New parenting initiative Huddl to stage talks with expert speakers at Trinity Park, Ipswich, to help children cope with the pressures of modern life

Katie Lawson and Lucy Flack have set up a new parenting organisation called Huddl.
Picture: SARAH L

Katie Lawson and Lucy Flack have set up a new parenting organisation called Huddl. Picture: SARAH LUCY BROWN - Credit: Archant

What’s going on in the teenage brain, how can we teach our children grit and resilience and how do we keep them safe online? These are just some of the questions two Suffolk women hope to help answer with the launch of a parenting support initiative they believe is long overdue. Sheena Grant found out more.

We all want our children to have carefree, happy childhoods but are the pressures of modern life aff

We all want our children to have carefree, happy childhoods but are the pressures of modern life affecting their ability to do so and how can parents help? Katie Lawson hopes her new parenting support initiative, Huddl, will provide the answers. Picture: Getty Images/iStockphoto - Credit: Getty Images/iStockphoto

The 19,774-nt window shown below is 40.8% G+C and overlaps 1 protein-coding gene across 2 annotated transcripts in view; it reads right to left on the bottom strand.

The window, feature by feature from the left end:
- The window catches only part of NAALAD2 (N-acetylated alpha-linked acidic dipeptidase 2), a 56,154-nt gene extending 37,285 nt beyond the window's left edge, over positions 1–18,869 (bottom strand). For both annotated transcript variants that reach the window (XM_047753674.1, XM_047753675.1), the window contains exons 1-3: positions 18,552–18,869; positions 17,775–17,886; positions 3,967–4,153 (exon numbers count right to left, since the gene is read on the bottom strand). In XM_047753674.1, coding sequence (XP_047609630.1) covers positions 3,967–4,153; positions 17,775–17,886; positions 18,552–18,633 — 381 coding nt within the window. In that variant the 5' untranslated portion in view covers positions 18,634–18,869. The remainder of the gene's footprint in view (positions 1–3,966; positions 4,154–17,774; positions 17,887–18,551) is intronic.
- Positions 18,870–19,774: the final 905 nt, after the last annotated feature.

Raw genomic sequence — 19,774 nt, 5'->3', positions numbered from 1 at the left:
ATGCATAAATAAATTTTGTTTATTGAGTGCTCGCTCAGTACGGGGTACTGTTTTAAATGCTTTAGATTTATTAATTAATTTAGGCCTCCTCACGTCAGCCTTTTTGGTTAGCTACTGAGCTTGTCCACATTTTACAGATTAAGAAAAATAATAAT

From increasing academic demands to the unrelenting gaze of social media and the internet, the pressures facing modern generations of children are so intense - and new - that parents can struggle to help their offspring find a way through.

According to the charity Young Minds, one in 10 five to 16-year-olds now suffers from a diagnosable mental health disorder.

And it seems no-one is immune, as mum-of-three Katie Lawson discovered in her own family when her niece was diagnosed with pre-pubescent anorexia, at the age of just nine.

“She had great parents and a lovely home life but that didn’t spare her,” says Katie, who lives at East Bergholt.

Pressure to do well at school can adversely affect young people. One of Huddl's expert talks this au